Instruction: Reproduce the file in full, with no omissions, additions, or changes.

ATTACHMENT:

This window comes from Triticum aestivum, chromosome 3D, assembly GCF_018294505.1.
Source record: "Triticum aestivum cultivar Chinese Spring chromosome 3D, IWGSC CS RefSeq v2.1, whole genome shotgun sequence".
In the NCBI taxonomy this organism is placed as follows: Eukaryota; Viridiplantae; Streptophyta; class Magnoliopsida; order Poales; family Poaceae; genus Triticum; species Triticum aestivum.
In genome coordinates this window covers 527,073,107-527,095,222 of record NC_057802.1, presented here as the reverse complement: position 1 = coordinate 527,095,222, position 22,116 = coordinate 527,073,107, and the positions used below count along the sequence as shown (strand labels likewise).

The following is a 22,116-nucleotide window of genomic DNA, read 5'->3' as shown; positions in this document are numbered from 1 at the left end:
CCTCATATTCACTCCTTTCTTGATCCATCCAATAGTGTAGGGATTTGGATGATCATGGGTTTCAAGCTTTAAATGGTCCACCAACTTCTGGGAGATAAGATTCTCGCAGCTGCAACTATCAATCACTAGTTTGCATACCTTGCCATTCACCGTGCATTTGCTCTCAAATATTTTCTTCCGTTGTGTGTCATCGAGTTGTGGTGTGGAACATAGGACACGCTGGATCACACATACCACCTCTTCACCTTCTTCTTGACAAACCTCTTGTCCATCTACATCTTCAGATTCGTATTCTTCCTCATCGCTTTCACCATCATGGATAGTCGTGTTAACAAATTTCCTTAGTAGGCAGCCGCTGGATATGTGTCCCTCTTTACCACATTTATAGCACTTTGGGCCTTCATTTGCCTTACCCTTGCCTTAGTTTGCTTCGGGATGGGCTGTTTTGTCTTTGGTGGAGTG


This window comes from Triticum aestivum, chromosome 3D, assembly GCF_018294505.1.
Source record: "Triticum aestivum cultivar Chinese Spring chromosome 3D, IWGSC CS RefSeq v2.1, whole genome shotgun sequence".
In the NCBI taxonomy this organism is placed as follows: Eukaryota; Viridiplantae; Streptophyta; class Magnoliopsida; order Poales; family Poaceae; genus Triticum; species Triticum aestivum.
In genome coordinates this window covers 527,073,107-527,095,222 of record NC_057802.1, presented here as the reverse complement: position 1 = coordinate 527,095,222, position 22,116 = coordinate 527,073,107, and the positions used below count along the sequence as shown (strand labels likewise).

The following is a 22,116-nucleotide window of genomic DNA, read 5'->3' as shown; positions in this document are numbered from 1 at the left end:
CCTCATATTCACTCCTTTCTTGATCCATCCAATAGTGTAGGGATTTGGATGATCATGGGTTTCAAGCTTTAAATGGTCCACCAACTTCTGGGAGATAAGATTCTCGCAGCTGCAACTATCAATCACTAGTTTGCATACCTTGCCATTCACCGTGCATTTGCTCTCAAATATTTTCTTCCGTTGTGTGTCATCGAGTTGTGGTGTGGAACATAGGACACGCTGGATCACACATACCACCTCTTCACCTTCTTCTTGACAAACCTCTTGTCCATCTACATCTTCAGATTCGTATTCTTCCTCATCGCTTTCACCATCATGGATAGTCGTGTTAACAAATTTCCTTAGTAGGCAGCCGCTGGATATGTGTCCCTCTTTACCACATTTATAGCACTTTGGGCCTTCATTTGCCTTACCCTTGCCTTAGTTTGCTTCGGGATGGGCTGTTTTGTCTTTGGTGGAGTG